Using Disk Transactions
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Flash disk is a sensitive media. Many things can go wrong — especially if a disk operation is abruptly interrupted due to the power failure or for some other reason. Try appending data to a file in a loop while power-cycling the device at random. It won't be long before the file, and even the disk itself become corrupted.
Many systems require reliable disk operation, even during random power cuts. For such systems, disk transactions are the answer!
Transactions help strengthen your application on two levels:
Transactions only make sense for disk data changing operations. These are fd.create, fd.rename, fd.delete, fd.setattributes, fd.setdata, fd.setfilesize, and fd.cutfromtop. Using transaction with fd. object's methods that only read the data is pointless.
Performing disk operations within transactions
Transactions are only possible when the flash disk is formatted with the fd.formatj method, and the maxjournalsectors argument was >1. For good disk leveling, choose this parameter to be in the 50-100 range, and definitely not below 17 (see the explanation here).
To start a disk transaction, use the fd.transactionstart method. To finish with the transaction and commit (save) all changes to the disk, invoke fd.transactioncommit. Between these two statements, add any operations that lead to the changing of the disk data.
With transaction in progress, no changes are made to the disk data. Turn the power off before executing fd.transactioncommit, turn the power back on, mount the disk, and it will look as if the disk operations within the unfinished transaction have never happened. This is because all changed sectors are temporarily cached in the journal area of the disk. Every sector that gets changed in the cause of a transaction is saved to the journal, and not back to its original place. Invoking fd.transactioncommit starts the process of copying changed sectors from the journal memory and into their original locations. This work can be safely interrupted. If the device loses power while committing changes, next fd.mount will finish this job!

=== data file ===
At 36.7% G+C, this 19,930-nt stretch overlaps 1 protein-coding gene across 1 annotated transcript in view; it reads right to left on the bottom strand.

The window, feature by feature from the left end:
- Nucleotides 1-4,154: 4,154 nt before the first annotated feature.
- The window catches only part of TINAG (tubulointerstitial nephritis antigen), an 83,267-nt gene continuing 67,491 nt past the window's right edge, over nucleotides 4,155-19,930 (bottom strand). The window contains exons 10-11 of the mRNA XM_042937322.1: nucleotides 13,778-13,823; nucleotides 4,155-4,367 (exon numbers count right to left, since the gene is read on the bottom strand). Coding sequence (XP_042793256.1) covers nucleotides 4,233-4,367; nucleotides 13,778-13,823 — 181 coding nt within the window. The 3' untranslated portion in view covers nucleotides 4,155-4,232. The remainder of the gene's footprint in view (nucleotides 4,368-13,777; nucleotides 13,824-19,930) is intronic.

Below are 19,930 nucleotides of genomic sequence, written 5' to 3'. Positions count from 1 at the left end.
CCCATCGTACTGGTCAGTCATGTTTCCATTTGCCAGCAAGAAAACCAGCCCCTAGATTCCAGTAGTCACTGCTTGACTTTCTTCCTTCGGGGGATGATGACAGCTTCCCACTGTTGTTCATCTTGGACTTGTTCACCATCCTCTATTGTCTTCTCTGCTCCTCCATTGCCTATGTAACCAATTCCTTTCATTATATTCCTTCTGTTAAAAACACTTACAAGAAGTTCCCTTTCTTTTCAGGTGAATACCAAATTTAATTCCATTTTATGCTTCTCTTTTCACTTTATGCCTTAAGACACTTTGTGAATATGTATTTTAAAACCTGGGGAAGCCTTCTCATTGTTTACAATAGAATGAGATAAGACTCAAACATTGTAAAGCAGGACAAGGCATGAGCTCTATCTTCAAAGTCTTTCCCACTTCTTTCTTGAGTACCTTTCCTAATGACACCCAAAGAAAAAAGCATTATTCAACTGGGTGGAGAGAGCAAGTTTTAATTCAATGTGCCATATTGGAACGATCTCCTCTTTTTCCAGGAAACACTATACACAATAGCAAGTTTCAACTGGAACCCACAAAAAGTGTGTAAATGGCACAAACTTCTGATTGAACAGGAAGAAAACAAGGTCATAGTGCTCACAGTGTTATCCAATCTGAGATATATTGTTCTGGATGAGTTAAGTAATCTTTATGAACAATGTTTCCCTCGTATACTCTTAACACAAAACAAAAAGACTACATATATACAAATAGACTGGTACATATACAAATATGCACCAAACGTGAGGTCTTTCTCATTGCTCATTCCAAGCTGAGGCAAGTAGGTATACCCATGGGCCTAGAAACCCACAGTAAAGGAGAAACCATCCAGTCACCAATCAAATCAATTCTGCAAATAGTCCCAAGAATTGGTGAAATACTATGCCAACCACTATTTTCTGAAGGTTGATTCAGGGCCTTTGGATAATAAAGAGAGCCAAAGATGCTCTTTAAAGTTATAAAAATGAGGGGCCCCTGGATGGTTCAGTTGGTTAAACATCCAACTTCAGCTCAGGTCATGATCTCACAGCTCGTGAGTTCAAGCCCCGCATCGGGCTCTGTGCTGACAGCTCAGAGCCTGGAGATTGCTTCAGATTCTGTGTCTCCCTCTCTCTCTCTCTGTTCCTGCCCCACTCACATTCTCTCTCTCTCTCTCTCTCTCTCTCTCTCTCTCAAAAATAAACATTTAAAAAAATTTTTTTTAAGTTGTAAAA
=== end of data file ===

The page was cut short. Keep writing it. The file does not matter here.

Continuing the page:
Here is a simple example:
It may seem that fd.setdata is a trivial operation, so why put it inside the transaction? In reality, performing this simple task may lead to changing of as many as eight (!) sectors on the disk. If your device experiences a power failure while in the middle of writing to a file, then this file, and even the disk itself can become corrupted!
Here is another example, where we change two files. Encasing this within the transaction makes sure that both files are changed, or no files are changed at all:
Fd.transactionstarted exists so you can check if any disk transaction is already in progress. Executing fd.transactioncommit while fd.transactionstarted= 0- NO generals a non-fatal 13- PL_FD_STATUS_TRANSACTION_NOT_YET_STARTED error. Executing fd.transactionstart when fd.transactionstarted= 1- YES generates 12- PL_FD_STATUS_TRANSACTION_ALREADY_STARTED non-fatal error code. 15- PL_FD_STATUS_TRANSACTIONS_NOT_SUPPORTED non-fatal error is generated if the disk was formatted with fd.format, or maxjournalsectors argument of fd.formatj was set to 0 or 1.
You cannot abort the transaction that has already been started. If you started it, you must follow through with it. There is no need to execute fd.flush when using disk transactions.
Transaction journal has limited capacity
You can't just pile up a large number of disk write operations within a single transaction. This is because transactions have a limit: the number of sectors that can be changed within a single transaction. Understanding Transaction Capacity provides further details.
Direct sector access is not affected by transactions